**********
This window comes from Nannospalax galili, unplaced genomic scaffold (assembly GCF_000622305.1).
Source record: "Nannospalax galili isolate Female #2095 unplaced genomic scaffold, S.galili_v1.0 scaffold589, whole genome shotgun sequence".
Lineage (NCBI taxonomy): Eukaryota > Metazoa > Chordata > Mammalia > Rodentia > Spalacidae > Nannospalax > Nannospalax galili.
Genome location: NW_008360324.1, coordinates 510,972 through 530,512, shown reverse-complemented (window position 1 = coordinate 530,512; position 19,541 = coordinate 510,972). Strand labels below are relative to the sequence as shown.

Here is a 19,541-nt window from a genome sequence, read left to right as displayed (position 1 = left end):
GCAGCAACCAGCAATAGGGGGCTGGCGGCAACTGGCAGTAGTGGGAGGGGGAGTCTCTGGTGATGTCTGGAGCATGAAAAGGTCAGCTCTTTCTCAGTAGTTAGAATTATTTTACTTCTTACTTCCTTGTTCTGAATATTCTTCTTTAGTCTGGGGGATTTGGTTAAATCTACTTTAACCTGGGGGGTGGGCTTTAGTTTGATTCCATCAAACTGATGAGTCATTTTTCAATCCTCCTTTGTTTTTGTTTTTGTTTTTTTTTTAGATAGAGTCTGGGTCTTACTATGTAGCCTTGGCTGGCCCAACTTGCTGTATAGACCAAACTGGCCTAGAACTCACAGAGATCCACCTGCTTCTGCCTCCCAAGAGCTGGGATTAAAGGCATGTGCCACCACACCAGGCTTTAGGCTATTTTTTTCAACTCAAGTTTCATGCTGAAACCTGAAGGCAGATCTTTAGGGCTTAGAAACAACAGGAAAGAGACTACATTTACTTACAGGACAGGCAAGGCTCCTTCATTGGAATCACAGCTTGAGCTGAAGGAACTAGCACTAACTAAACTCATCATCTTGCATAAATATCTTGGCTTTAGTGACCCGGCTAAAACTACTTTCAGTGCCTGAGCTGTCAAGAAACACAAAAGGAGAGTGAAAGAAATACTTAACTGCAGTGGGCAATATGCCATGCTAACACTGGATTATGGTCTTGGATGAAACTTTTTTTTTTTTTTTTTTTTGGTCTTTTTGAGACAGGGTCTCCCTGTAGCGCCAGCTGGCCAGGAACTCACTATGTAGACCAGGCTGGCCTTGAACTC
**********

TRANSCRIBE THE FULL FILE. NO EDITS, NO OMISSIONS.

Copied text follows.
This window comes from Nannospalax galili, unplaced genomic scaffold (assembly GCF_000622305.1).
Source record: "Nannospalax galili isolate Female #2095 unplaced genomic scaffold, S.galili_v1.0 scaffold589, whole genome shotgun sequence".
Lineage (NCBI taxonomy): Eukaryota > Metazoa > Chordata > Mammalia > Rodentia > Spalacidae > Nannospalax > Nannospalax galili.
Genome location: NW_008360324.1, coordinates 510,972 through 530,512, shown reverse-complemented (window position 1 = coordinate 530,512; position 19,541 = coordinate 510,972). Strand labels below are relative to the sequence as shown.

Here is a 19,541-nt window from a genome sequence, read left to right as displayed (position 1 = left end):
GCAGCAACCAGCAATAGGGGGCTGGCGGCAACTGGCAGTAGTGGGAGGGGGAGTCTCTGGTGATGTCTGGAGCATGAAAAGGTCAGCTCTTTCTCAGTAGTTAGAATTATTTTACTTCTTACTTCCTTGTTCTGAATATTCTTCTTTAGTCTGGGGGATTTGGTTAAATCTACTTTAACCTGGGGGGTGGGCTTTAGTTTGATTCCATCAAACTGATGAGTCATTTTTCAATCCTCCTTTGTTTTTGTTTTTGTTTTTTTTTTAGATAGAGTCTGGGTCTTACTATGTAGCCTTGGCTGGCCCAACTTGCTGTATAGACCAAACTGGCCTAGAACTCACAGAGATCCACCTGCTTCTGCCTCCCAAGAGCTGGGATTAAAGGCATGTGCCACCACACCAGGCTTTAGGCTATTTTTTTCAACTCAAGTTTCATGCTGAAACCTGAAGGCAGATCTTTAGGGCTTAGAAACAACAGGAAAGAGACTACATTTACTTACAGGACAGGCAAGGCTCCTTCATTGGAATCACAGCTTGAGCTGAAGGAACTAGCACTAACTAAACTCATCATCTTGCATAAATATCTTGGCTTTAGTGACCCGGCTAAAACTACTTTCAGTGCCTGAGCTGTCAAGAAACACAAAAGGAGAGTGAAAGAAATACTTAACTGCAGTGGGCAATATGCCATGCTAACACTGGATTATGGTCTTGGATGAAACTTTTTTTTTTTTTTTTTTTTGGTCTTTTTGAGACAGGGTCTCCCTGTAGCGCCAGCTGGCCAGGAACTCACTATGTAGACCAGGCTGGCCTTGAACTC